Please welcome guest blogger, Tushar Patel, Principal Engineer, Oracle Solutions
Proven 37 Million IOPS, now augmented with 100G Networking and Integrated GPU – Oh My!
We live in a world of change. Many of us are old enough to remember a time before cable television, the internet, and cell phones were commonplace. Movies made in the 1980’s provides a view of the past. Yet technology continued to advance fed be a desire to bring, for example, broadcast programming faster and in a form to save the consumer complexity and cost. Television shows transitioned from a big wooden box in the family room to VCR tapes, to DVDs, to streaming on Netflix viewed on your latest smartphone. All of this change in the span of a single generation!
Server architecture has evolved over the past decade as well. When Cisco launched the Unified Computing System (UCS) back in 2009, the Cisco UCS B-Series 200 blade only had capacity for two disk drives and these housed the operating system on one drive while the other served as a back-up drive. All application or database files were placed on external storage arrays such as NetApp. This lead to the development of Converged Infrastructures such as FlexPod (Cisco UCS & NetApp) and FlashStack (Cisco UCS & Pure Storage) which became a widely accepted infrastructure to host large database, ERP, and other mission critical workloads. The largest of Oracle databases are hosted on Converged Infrastructures and there will continue to be an ample market for this system design.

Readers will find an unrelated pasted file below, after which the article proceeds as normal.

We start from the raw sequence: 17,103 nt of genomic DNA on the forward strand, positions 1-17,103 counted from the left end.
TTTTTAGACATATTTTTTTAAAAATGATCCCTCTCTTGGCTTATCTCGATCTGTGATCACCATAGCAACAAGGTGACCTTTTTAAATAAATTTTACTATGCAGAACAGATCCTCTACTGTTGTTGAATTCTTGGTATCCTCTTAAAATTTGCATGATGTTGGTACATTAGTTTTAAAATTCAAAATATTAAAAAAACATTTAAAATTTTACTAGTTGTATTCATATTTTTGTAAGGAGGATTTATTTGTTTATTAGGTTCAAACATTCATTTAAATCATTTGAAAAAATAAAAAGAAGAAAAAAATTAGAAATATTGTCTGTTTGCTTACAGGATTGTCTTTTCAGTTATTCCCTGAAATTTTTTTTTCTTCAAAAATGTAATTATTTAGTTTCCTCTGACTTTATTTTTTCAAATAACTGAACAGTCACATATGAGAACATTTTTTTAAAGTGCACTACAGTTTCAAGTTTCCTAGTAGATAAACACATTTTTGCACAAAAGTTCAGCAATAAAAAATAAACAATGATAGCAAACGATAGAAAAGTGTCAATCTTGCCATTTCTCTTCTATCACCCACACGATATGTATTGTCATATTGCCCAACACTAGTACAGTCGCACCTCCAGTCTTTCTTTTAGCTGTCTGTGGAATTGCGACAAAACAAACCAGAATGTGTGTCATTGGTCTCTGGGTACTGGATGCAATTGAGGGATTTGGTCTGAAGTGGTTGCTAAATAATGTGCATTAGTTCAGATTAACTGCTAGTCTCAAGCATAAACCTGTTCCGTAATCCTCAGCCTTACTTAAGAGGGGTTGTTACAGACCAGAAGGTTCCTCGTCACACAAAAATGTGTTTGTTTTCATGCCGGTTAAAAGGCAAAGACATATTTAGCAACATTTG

Technology continues to advance, and Cisco has captured many of these advances in the new Cisco UCS X-Series chassis which houses up to eight UCS X210c M6 compute nodes. Think of these nodes as really a rack optimized server that is sled vertically into the new Cisco X-Series Modular System (Cisco UCS 9508 chassis). This new design is managed by Cisco Intersight, a cloud based system management capability that leverages key features of the former UCS Manager which managed the previous generation systems. While there are many new capabilities we could elaborate on, for today, lets focus on the fact that the X210c has six NVMe PCI Gen 4 solid state disk drives (SSD) in addition to the two drives which house the operating system.
This month the options expand! Database Administrators (DBAs) look at every system design point to maximize performance. Network bandwidth, traditionally the network admin domain, was considered out of bounds for the DBA. But, Cisco UCS X-Series now supports 100G networking providing an ability for these teams to design new solutions delivering new performance thresholds. Just think of the possibilities! This system can easily drive your database, VDI, AI/ML, and other enterprise applications.
With this new design, customers who have single instance databases such as Oracle or Microsoft SQL Server now have up to 90TB of onboard storage space per X210c compute node. System architects can use these drives to house a single instance of a database and avoid the cost and complexity of investing in external storage. This also saves space and power within the datacenter without sacrificing performance.